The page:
Cult film The Matrix was released 20 years ago this month. From Plato to Baudrillard, the film explored philosophical dilemmas we are still wrestling with today.
Climate change is an emergency which will hurt the planet's most vulnerable people – the only irrational response is cool detachment.
Researchers get their first glimpse into what happens in the brain when we consciously relinquish control over our actions and go with the flow.
And it needs to wholeheartedly attack the foundations of western philosophy.
A new look at ancient texts allows for a pivotal perspective on the role of a certain Greek woman.
Climate change will hit young people hardest, yet they cannot access the democratic processes that adults take for granted.
International standards ban publication of research that involves any biological material from executed prisoners, that lacks human research ethics committee approval and that lacks consent of donors.
Bacon helped usher in the scientific revolution. If we're serious about combatting global warming, we should follow his example.
The Australian premiere of La Passion de Simone uses multiple voices to tell a story about philosopher Simone Weil. But the work lacks the emotional drama of its subject's life.
Our birth is one of the all-important bookends of our lives and affects so much of what comes later – so why don't we think about it more?
City planners and politicians have pitched carbon emission reduction as an individual choice but this leads to green gentrification and fails to make broad changes. We need a new guiding philosophy.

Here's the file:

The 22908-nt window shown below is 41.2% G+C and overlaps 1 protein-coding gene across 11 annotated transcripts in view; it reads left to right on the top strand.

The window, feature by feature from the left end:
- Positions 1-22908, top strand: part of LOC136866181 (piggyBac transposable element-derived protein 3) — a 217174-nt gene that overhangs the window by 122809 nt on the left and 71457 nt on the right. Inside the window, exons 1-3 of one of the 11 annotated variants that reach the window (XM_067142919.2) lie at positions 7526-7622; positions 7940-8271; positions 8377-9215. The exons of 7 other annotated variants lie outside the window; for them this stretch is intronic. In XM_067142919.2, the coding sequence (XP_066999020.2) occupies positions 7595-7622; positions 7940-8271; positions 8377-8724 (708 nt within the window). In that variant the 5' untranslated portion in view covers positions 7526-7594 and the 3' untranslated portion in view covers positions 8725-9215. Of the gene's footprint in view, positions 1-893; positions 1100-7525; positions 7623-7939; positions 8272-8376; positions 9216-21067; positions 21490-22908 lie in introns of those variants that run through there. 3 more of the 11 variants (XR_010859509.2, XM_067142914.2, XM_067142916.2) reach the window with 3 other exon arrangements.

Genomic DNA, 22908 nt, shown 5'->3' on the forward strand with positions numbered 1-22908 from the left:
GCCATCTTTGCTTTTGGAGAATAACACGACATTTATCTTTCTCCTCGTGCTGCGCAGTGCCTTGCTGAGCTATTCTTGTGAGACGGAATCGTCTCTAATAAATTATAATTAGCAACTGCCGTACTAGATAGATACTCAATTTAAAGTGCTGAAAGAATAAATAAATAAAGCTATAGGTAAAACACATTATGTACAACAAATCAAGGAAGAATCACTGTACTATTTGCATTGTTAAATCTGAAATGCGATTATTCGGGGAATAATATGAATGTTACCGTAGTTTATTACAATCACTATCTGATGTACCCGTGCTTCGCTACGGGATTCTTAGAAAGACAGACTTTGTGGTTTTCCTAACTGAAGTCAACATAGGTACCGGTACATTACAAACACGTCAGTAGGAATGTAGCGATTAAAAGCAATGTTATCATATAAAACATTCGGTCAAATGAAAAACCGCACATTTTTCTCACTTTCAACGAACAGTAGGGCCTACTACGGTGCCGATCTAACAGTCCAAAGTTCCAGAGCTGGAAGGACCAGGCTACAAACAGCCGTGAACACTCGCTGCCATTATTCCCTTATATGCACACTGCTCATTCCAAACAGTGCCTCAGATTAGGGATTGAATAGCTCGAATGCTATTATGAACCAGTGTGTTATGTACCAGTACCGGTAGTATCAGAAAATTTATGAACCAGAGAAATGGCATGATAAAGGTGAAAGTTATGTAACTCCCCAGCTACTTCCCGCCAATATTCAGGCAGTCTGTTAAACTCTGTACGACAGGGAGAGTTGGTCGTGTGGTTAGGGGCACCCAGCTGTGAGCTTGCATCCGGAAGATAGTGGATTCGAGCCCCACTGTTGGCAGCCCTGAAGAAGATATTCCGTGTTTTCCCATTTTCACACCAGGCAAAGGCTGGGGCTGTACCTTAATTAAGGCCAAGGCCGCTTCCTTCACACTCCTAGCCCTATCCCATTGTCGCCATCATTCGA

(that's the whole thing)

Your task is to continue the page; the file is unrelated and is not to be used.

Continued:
Our obsession with busyness is about managing relationships – not just time.
What do the Carlos Ghosn scandal, the rising power of algorithms and the "gilets jaunes" have in common? The need to extend the spatial and temporal definitions of responsibility.
As part of a new strategy to combat loneliness GPs will be able to prescribe social activities. But is this ethical?
A resonance theory of consciousness suggests that the way all matter vibrates, and the tendency for those vibrations to sync up, might be a way to answer the so-called 'hard problem' of consciousness.
During First World War, the rhetoric of chivalry counteracted the inhumanity of the conflict in sometimes surprising ways.
Frankenstein might look like fantasy to modern eyes, but to its author and original readers there was nothing fantastic about it.
A new study provides fascinating data on how people prioritise who to save in hypothetical driverless car crashes. But it takes more than just numbers to really create ethical machines.
In the sense understood by François Jullien, the Chinese "thought language" allows us to change our view of Europe.
Some careful reasoning shows that comparing abortion with contract murder equates two acts that are far from obviously morally equivalent.